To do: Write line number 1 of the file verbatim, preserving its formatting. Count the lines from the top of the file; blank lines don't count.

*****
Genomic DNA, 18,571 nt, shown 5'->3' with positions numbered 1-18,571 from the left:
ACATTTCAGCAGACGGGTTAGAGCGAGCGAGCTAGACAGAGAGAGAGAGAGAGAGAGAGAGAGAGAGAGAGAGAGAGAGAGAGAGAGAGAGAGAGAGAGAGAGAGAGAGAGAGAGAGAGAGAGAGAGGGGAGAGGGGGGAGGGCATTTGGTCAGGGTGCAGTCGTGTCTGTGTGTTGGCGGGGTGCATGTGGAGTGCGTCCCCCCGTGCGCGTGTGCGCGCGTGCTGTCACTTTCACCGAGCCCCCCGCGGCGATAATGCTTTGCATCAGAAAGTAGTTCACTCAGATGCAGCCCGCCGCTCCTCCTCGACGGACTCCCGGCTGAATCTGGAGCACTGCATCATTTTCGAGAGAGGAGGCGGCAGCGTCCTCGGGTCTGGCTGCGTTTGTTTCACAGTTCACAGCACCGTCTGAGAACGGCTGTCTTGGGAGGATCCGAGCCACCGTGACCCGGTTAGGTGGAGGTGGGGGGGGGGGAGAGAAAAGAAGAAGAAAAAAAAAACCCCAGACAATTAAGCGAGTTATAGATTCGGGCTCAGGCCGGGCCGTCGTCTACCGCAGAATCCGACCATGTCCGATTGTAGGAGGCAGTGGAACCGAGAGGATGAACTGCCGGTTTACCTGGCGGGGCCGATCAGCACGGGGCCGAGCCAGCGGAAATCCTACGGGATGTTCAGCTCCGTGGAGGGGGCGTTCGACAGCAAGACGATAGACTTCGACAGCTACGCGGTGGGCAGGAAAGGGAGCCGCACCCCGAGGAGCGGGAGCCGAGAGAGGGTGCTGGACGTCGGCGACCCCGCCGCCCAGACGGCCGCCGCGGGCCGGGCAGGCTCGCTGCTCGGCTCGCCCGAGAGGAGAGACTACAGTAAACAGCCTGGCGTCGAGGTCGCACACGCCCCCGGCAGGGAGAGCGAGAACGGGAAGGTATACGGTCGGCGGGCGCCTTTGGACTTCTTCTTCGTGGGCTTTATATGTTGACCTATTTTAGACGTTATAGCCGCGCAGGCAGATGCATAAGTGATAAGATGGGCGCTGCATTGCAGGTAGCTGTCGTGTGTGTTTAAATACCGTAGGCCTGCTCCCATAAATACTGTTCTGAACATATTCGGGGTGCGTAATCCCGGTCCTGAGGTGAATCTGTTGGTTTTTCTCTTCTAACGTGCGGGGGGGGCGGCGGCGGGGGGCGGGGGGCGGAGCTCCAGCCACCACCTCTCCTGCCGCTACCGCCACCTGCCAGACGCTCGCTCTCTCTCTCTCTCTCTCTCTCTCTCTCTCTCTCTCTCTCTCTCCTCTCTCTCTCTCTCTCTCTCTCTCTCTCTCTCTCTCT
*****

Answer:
Genomic DNA, 18,571 nt, shown 5'->3' with positions numbered 1-18,571 from the left: